Sitting in a palatial house that also serves as his office next to the Gorakhnath mandir, Yogi Adityanath is signing a sheaf of papers. As supplicants crawled under the table to touch his feet, the Bharatiya Janata Party MP and the future head of the temple talked to Prashant Jha about politics in Nepal.
Nepali Times: What is your relationship with Nepal and the monarchy?
Yogi Adityanath: When Prithbi Narayan Shah began the process of unifying Nepal, Gorakhnath Maharaj blessed him. The bond was strengthened because Nepal has been a Hindu rastra with a Hindu monarchy.
What is your view of current Nepali politics?
Like any nationalist Indian, I am worried. There is anarchy in Nepal. The Maoists haven't given up arms and want to grab power through goonda raj. They want to extend their influence from Pashupati to Tirupati. For the first time, there is a possibility that Nepal might disintegrate. The unifying force in Nepal, like the soul that unites the body, is the Hindu king and Hindu culture. The imposition of secularism and sidelining the king will lead to devastating consequences.
But don't you think that the king had his chance and, in the present
context, is more of a divisive than unifying force?
No, the king was never aggressive enough. I have not met him since 2004 but my assessment is that he gave up too easily. The king should not be silent but take matters into his hands. India's unification, out of 550 plus princely states, was possible because there was one umbrella party and the states were too small to rebel. In Nepal today, you have too many parties with limited base and growing regionalism. This never happened during monarchy- there was no discrimination, the king does not loot and divide people like politicians are doing. What is going to keep your country as one? Who is the king is not important. What is essential is that he should be a Hindu.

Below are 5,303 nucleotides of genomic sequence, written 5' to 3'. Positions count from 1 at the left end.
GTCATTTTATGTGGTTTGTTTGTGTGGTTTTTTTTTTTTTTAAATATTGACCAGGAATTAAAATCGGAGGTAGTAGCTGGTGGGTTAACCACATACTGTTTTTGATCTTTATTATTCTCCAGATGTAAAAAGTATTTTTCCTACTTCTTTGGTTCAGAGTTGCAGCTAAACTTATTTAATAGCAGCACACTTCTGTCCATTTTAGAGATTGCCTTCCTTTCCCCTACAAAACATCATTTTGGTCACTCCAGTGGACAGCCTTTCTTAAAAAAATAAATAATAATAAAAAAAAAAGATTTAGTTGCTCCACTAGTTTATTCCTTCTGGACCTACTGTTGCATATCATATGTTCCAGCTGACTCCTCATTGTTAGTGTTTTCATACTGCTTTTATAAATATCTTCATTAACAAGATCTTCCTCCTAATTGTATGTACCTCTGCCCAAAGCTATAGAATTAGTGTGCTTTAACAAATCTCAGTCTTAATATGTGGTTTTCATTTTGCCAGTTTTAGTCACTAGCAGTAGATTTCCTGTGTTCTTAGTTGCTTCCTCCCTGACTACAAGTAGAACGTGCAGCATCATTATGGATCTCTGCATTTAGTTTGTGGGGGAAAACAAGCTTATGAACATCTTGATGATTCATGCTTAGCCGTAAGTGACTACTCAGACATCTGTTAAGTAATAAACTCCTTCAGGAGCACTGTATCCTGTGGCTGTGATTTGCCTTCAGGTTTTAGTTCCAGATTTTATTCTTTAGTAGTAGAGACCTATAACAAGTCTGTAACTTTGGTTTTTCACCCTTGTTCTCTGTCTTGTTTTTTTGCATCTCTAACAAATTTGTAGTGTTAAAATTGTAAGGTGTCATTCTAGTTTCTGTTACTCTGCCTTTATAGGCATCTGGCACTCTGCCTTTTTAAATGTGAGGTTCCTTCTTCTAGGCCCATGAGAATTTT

What is your relationship with Madhesi groups?
Madhesi leaders had a meeting in Gorakhpur in December 2006. Some of the major leaders came to see me and ask for support. I have given my moral support to those who want to fight for equality and rights within Nepal, but am not actively involved in their agitation yet. I am opposed to secession. My aim is that the whole of Nepal should become a Hindu rastra again, not a separate Madhes. But the Madhesi leaders should introspect. The movement will not go too far if it continues like this-it neither has the leadership nor the resources.
What do you think of Indian policy towards Nepal in the last few years?
Complete failure. If Nepal slides towards anarchy, there will be a direct impact on India, especially in the border areas. Nehru understood Nepal and that monarchy was essential for peace and stability-so he re-established the king after the Rana rule. That stability has now gone. Nepal will either disintegrate or go the Tibet way with China stepping in. India has just gone on accepting the Maoist agenda and this leniency has also led to increased Naxalite activity domestically. The Maoists are Chinese agents. The Indian diplomats are fools.
Is it true you have property interests in Nepal?
I don't have personal property but yes the Gorakhnath has temples in Mrigasthali in Kathmandu, Dang, and some other places.